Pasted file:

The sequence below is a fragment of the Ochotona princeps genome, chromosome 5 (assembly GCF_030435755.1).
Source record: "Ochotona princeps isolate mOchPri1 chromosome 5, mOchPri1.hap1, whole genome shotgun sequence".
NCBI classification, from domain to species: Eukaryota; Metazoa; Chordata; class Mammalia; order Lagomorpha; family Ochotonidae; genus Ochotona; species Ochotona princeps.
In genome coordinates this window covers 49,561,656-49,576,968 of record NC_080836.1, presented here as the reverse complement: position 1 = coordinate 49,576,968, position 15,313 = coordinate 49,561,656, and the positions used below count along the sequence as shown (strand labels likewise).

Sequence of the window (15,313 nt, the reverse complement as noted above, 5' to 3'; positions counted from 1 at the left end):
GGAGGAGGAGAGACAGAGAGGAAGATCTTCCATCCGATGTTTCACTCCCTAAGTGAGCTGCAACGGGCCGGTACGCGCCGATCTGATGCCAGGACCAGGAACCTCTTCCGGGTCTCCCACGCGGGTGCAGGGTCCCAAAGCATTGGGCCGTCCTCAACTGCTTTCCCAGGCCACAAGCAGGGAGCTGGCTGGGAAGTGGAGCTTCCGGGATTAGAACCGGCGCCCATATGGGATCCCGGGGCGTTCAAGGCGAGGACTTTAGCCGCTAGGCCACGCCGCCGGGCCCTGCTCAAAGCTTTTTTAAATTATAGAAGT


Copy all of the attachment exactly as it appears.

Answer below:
The sequence below is a fragment of the Ochotona princeps genome, chromosome 5 (assembly GCF_030435755.1).
Source record: "Ochotona princeps isolate mOchPri1 chromosome 5, mOchPri1.hap1, whole genome shotgun sequence".
NCBI classification, from domain to species: Eukaryota; Metazoa; Chordata; class Mammalia; order Lagomorpha; family Ochotonidae; genus Ochotona; species Ochotona princeps.
In genome coordinates this window covers 49,561,656-49,576,968 of record NC_080836.1, presented here as the reverse complement: position 1 = coordinate 49,576,968, position 15,313 = coordinate 49,561,656, and the positions used below count along the sequence as shown (strand labels likewise).

Sequence of the window (15,313 nt, the reverse complement as noted above, 5' to 3'; positions counted from 1 at the left end):
GGAGGAGGAGAGACAGAGAGGAAGATCTTCCATCCGATGTTTCACTCCCTAAGTGAGCTGCAACGGGCCGGTACGCGCCGATCTGATGCCAGGACCAGGAACCTCTTCCGGGTCTCCCACGCGGGTGCAGGGTCCCAAAGCATTGGGCCGTCCTCAACTGCTTTCCCAGGCCACAAGCAGGGAGCTGGCTGGGAAGTGGAGCTTCCGGGATTAGAACCGGCGCCCATATGGGATCCCGGGGCGTTCAAGGCGAGGACTTTAGCCGCTAGGCCACGCCGCCGGGCCCTGCTCAAAGCTTTTTTAAATTATAGAAGT